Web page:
Mass. Dem Senate hopeful seeks immigration law fix
BOSTON—A federal immigration law mandating that fingerprints taken from crime suspects by local law enforcement officials be turned over to the FBI creates barriers between police and immigrant communities and should be improved before being fully implemented next year, Democratic U.S. Senate candidate Elizabeth Warren said Monday.
Warren, a Harvard law professor and consumer advocate, was asked about the Secure Communities law after appearing at a Statehouse event sponsored by the Massachusetts Immigrant and Refugee Advocacy Coalition, or MIRA, which calls itself New England's largest organization promoting the rights of immigrants and refugees.
Under the Secure Communities program, the FBI would share a crime suspect's fingerprint information with the Department of Homeland Security. If it appeared that the crime suspect was in the United States illegally, Immigration and Customs Enforcement, or ICE, could initiate deportation proceedings.
U.S. Sen. Scott Brown and other state Republicans have targeted Warren's positions on immigration issues in recent days. Brown is seeking re-election after winning the seat in a 2010 special election to succeed to the late Democratic Sen. Edward Kennedy.
Brown has stated that Warren opposes Secure Communities. But the Democrat has crafted a more nuanced position, saying she believe the FBI and ICE should be allowed to share information that would help remove dangerous criminals from the streets. But she also has said that many community leaders and some law enforcement officials have expressed reservations about the program as currently designed.
"There are many who are worried that the way it is directed right now ... it doesn't focus on violent offenders and it builds walls between communities and those who police them," Warren told reporters on Monday. "And it's very important in order to have truly safe communities that the police and the communities are working closely and have ongoing relationships that are deep and lasting and based on trust."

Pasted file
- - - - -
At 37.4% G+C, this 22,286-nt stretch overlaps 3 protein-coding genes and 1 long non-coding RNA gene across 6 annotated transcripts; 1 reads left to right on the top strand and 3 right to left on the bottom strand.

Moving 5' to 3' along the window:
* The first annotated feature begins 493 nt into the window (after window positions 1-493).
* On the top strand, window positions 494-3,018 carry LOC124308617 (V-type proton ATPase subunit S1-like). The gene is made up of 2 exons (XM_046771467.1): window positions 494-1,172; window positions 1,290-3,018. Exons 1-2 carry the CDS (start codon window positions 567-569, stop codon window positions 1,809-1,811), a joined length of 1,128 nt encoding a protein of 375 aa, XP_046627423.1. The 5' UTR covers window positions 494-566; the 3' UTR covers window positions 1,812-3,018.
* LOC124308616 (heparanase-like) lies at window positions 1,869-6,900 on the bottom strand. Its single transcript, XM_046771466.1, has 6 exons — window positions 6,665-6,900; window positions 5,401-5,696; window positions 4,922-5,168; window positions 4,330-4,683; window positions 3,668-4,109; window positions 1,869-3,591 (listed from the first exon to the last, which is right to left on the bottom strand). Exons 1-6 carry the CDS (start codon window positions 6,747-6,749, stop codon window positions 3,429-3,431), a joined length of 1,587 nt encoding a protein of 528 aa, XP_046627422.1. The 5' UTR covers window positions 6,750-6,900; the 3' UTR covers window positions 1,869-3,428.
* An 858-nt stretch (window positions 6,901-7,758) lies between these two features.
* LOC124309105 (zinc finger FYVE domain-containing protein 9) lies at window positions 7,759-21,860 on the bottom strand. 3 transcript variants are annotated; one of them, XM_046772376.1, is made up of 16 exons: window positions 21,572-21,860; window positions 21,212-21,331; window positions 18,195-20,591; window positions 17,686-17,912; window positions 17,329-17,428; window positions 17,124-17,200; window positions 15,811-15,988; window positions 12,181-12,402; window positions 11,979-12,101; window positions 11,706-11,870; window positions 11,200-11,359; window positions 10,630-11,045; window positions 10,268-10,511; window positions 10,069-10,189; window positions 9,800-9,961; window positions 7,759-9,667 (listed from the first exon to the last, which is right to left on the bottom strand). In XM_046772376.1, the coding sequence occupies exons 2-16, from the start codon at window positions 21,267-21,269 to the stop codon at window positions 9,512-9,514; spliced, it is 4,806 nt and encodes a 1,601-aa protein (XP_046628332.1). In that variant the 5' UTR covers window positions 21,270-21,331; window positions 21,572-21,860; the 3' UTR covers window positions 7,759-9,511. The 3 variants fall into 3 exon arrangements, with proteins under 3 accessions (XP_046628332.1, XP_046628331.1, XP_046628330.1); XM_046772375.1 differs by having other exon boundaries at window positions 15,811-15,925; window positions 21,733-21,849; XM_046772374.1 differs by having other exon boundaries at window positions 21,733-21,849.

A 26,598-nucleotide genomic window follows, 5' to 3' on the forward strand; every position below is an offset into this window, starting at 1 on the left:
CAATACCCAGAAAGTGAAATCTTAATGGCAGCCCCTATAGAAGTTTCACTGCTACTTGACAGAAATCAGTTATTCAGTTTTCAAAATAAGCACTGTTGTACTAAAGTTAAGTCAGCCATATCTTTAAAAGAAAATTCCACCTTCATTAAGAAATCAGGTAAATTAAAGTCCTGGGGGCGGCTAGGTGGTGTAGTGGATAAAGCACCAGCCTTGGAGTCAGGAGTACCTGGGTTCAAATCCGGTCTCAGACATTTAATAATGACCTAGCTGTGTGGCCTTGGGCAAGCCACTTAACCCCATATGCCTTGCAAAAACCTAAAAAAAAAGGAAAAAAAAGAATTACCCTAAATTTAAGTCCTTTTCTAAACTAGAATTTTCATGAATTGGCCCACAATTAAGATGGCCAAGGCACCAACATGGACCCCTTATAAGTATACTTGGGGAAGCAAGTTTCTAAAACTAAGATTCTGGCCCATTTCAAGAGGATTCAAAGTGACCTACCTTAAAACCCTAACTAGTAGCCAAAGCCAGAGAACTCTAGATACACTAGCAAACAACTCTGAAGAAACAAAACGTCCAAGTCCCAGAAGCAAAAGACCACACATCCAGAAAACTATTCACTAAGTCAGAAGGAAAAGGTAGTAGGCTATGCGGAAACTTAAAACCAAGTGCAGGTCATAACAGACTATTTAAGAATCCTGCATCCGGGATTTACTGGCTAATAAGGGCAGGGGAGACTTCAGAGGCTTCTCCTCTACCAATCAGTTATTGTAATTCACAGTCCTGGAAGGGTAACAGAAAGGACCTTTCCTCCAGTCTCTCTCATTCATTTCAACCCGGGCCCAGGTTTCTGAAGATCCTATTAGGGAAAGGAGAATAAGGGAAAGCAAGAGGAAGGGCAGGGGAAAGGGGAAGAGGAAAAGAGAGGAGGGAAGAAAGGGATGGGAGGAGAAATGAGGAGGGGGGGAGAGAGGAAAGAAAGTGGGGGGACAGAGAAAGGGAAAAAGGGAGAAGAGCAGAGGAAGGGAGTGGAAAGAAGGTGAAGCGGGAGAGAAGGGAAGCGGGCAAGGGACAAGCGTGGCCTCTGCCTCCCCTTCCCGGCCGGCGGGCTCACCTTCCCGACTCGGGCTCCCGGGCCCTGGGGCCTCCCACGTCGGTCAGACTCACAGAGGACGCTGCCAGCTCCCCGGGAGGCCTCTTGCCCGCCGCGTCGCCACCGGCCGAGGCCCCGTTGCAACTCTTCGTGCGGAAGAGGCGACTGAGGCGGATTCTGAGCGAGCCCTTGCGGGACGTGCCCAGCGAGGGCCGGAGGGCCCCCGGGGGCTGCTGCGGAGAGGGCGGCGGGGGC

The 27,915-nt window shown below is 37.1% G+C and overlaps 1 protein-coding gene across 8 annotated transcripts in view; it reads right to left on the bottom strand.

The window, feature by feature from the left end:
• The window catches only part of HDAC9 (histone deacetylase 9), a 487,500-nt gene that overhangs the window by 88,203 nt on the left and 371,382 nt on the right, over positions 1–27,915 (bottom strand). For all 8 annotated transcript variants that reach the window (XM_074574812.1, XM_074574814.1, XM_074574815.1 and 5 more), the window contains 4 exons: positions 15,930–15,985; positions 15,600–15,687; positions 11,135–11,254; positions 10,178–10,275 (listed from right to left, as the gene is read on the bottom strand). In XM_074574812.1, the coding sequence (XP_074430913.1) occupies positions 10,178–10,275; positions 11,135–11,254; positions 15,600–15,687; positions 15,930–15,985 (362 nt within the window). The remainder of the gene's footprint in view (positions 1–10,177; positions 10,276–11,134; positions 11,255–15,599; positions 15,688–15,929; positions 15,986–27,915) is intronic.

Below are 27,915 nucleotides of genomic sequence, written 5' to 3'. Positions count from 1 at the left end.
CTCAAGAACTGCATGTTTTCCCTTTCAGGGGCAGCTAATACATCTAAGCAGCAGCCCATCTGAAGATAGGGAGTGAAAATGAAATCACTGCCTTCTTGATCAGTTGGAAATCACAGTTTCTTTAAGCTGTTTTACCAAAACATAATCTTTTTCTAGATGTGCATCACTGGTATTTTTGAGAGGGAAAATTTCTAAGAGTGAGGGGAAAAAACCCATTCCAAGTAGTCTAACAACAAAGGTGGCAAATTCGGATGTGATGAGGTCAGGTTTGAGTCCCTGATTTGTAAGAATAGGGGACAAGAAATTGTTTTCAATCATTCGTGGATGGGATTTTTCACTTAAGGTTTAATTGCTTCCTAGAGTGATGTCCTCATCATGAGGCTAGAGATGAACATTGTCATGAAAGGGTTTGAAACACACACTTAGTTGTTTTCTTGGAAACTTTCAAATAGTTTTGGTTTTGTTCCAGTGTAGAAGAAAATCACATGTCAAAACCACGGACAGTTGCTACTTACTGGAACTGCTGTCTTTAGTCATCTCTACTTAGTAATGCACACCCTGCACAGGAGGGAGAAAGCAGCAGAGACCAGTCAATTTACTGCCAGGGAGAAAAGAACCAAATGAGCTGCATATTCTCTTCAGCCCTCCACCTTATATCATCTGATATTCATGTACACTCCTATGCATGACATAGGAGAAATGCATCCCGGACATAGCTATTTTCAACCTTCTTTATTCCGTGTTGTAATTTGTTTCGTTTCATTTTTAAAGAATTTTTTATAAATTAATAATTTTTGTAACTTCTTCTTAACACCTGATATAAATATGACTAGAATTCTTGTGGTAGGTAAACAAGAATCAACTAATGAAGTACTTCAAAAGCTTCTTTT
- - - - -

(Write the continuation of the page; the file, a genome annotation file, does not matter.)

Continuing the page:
Critics of Secure Communities, including some police officials, worry that it will lead to greater mistrust of law enforcement and discourage some immigrants from reporting crime or assisting in criminal investigations.
"What Secure Communities does is actually make communities less secure," said Marisa DeFranco, an immigration attorney from Middleton who also is seeking the Democratic nomination for U.S. Senate and appeared at Monday's advocacy event.
Immigrants, even if legal, "are not going to come forward as witnesses in crime or help police if a crime has been committed because even if they are documented, someone in their family isn't," she said.
DeFranco accused Brown of being "uninformed" on immigration issues but also criticized Warren for not taking stronger stands on Secure Communities and other issues.
Brown met last week with three Republican Massachusetts sheriffs who have called on the state to adopt Secure Communities immediately. Proponents have pointed to several incidents they say could have been prevented had the law been in place, including the death in Milford last August of a motorcyclist who police said was struck and dragged by a pickup truck driven by an illegal immigrant who was drunk and did not have a license.
The Massachusetts Republican Party also last week released an online video targeting Warren's opposition to a border fence, her support for in-state tuition for illegal immigrants and her support of the DREAM Act, a proposal to offer young illegal immigrants paths to citizenship through college education or military service.
Warren responded on Monday: "I believe people who are in the United States who do not have legal status through no fault of their own, who were brought here as children, and they want either to serve in the military or better themselves through higher education and help make this a more prosperous country should be encouraged to do that."